But even translations like the NASB or NKJV pay attention to gender concerns. They don't completely ignore the meaning of all gendered terms. They just don't pay attention to the one particular kind of gender concern that inclusive language translations have begun paying attention to now. Or rather, they do not enact the view on that issue that people behind inclusive language translations have enacted in those translations. Neither do the ESV and HCSB for many cases, but they certainly did pay attention to such issues even if they ended up with a different translation policy on the issue in many contexts. This point isn't a big deal, but I think it's good to say precisely what you mean, particularly when it's somewhat pejorative-sounding, and I don't think that was the best or most fair way to put it, even if I and most of his readers would know exactly what he was talking about (and even if I know that he has no bone to pick with translations that aren't gender-inclusive; he's in fact one of the few people I've ever encountered with a view pretty much like mine on the issue, accepting both kinds of translations for what they are and for the contexts for which they are best).

3 Comments

Jeremy, thanks for the interaction with my post. Obviously, it's not my responsibility to defend the GNT, and I essentially agree with what you say here.

In reverse order, I agree that Phil 2:6 might sound better as "but he did not think that he should try to become equal with God by force." That probably sounds more natural. The only reason to keep the other reading would be to emphasize "by force," but I wouldn't feel that this phrase is the main concern of the verse. Good catch.

The "meaningless repitition"/"a lot of meaningless words" question is interesting. It's hard for the unitiated to know what "meaningless repitition" even means without a bit of exposition. Meaningless words does not have to mean "glub, worp, drib, lert, flir, trilt," but I suppose could imply words that are empty, that carry no significance which is what the repeated chants and prayers are. I don't know if I would call it an inaccuracy or not, but I believe you're right that perhaps it could have been translated differently.

You're right that the parallelism issue doesn't bother me that much because if someone is really studying Hebrew poetic parallels, I'm going to probably recommend something else anyway. The real question that I did not address is why the parallelism is mostly removed in Proverbs, but not in Job and the Psalms. I wonder if it was altered because of the didactic nature of Proverbs as distinct from the other poetic passages. But ultimately, I don't know.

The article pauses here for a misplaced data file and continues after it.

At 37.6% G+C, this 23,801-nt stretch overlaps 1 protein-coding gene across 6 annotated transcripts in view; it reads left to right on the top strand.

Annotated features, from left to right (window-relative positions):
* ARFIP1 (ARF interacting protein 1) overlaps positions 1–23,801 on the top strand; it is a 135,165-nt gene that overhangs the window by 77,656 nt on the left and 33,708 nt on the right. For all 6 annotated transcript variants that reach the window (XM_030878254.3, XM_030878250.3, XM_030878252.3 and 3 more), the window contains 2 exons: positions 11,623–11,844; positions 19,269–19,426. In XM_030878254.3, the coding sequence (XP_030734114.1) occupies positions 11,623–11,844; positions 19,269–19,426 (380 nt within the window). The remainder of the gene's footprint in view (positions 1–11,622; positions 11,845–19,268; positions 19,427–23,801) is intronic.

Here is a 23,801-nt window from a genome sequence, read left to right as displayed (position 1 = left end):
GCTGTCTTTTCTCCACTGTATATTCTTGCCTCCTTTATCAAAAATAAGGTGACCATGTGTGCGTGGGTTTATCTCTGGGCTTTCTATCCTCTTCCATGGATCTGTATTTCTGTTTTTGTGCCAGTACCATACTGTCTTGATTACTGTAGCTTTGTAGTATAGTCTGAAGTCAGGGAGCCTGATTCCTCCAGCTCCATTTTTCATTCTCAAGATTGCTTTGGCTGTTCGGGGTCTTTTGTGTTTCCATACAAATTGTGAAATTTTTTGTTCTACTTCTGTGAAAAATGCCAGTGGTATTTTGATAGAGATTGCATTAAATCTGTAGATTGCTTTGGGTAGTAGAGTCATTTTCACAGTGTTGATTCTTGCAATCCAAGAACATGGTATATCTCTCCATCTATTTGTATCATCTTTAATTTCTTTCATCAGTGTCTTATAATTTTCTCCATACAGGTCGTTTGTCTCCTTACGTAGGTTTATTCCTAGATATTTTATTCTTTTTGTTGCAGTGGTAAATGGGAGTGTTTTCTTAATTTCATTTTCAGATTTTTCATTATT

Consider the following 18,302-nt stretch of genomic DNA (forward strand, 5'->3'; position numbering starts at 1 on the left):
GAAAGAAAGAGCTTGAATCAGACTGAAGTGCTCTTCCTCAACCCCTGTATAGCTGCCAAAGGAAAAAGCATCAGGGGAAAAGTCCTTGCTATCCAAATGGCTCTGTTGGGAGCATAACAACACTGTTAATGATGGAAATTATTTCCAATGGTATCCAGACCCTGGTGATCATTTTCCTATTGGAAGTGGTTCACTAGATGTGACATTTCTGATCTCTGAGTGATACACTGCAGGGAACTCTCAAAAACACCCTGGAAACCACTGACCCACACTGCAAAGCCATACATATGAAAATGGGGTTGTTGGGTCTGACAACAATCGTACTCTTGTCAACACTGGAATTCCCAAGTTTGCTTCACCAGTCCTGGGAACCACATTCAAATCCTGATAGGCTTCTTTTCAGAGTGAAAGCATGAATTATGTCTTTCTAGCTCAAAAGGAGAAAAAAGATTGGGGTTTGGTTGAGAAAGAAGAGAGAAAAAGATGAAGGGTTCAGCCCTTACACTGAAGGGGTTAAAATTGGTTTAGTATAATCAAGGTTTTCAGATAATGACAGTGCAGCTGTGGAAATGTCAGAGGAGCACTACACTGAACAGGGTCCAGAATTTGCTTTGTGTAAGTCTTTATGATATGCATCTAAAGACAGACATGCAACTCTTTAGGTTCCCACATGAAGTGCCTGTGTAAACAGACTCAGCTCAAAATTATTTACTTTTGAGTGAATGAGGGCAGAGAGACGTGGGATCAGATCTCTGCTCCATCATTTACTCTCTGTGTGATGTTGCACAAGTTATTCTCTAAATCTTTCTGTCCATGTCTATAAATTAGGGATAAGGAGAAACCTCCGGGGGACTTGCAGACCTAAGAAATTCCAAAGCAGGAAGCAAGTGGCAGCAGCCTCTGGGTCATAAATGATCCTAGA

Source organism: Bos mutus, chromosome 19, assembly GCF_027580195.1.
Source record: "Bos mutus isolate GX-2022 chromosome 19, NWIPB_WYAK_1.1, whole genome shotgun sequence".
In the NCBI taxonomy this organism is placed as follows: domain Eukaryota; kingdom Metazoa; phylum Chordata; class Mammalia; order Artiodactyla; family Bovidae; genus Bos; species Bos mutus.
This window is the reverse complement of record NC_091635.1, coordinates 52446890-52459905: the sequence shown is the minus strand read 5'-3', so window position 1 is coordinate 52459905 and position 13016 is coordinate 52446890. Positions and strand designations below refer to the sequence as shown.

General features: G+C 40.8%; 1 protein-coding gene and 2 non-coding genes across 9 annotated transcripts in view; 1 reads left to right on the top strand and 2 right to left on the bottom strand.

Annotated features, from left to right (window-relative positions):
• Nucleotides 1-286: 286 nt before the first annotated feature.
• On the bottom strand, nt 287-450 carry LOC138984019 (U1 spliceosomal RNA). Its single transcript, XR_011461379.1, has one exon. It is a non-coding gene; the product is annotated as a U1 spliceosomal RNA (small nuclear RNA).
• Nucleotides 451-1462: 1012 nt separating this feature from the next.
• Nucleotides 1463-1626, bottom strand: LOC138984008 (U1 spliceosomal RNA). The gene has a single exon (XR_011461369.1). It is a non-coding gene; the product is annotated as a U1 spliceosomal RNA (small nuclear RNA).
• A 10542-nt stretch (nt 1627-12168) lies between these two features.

My apologies regarding the phrase "pay attention to" in regard to gender issues. Yes, you are right that the ESV, NASB95, HCSB, etc. do in fact pay attention to gender issues and are more gender inclusive than their predecessors.

I guess some kind of distinction is in order to separate those translations that will use masculine universals (man, he, etc.) vs. those that don't. The translations I listed in my post fall into the latter category.

The ESV for example retains "man" Psalm 1:1, although to its credit, it includes a footnote stating "The singular Hebrew word for man (ish) is used here to portray a representative example of a godly person." I do believe that's helpful.

My intent was not to sound pejorative--you know that I am highly favorable toward the HCSB, although less enthusiastic about the ESV--and in fact, I did not even mention these other translations by name.

To me, a true "gender inclusive" translation will reject masculine universals, but I still agree with you on your basic premise that these other translations do pay attention to these concerns. If I have time later, perhaps I can modify my post somewhat.

Empty words and meaningless words strike me as very different things. It might have worked to render it "meaningless prayers", but it's not the words that are meaningless, the way their rendering has it.

My other point about gender is that even translations with none of the inclusive language do pay some attention to some gender issues. For instance, they do not translate pronouns such that
Jesus appears to be a woman rather than a man. That's paying attention to gender. There may be one gender issue that didn't concern them, and that one has become the gender issue in recent discussions, but it's not really the only gender issue in translation.

Jeremy, I agree with you about the lack of accuracy in the GNT's wording of "a lot of meaningless words." In our own work with the GNT, as well as the CEV, two of our own favorite versions, we do come across bloopers like that. Things slip through the cracks in any Bible translation.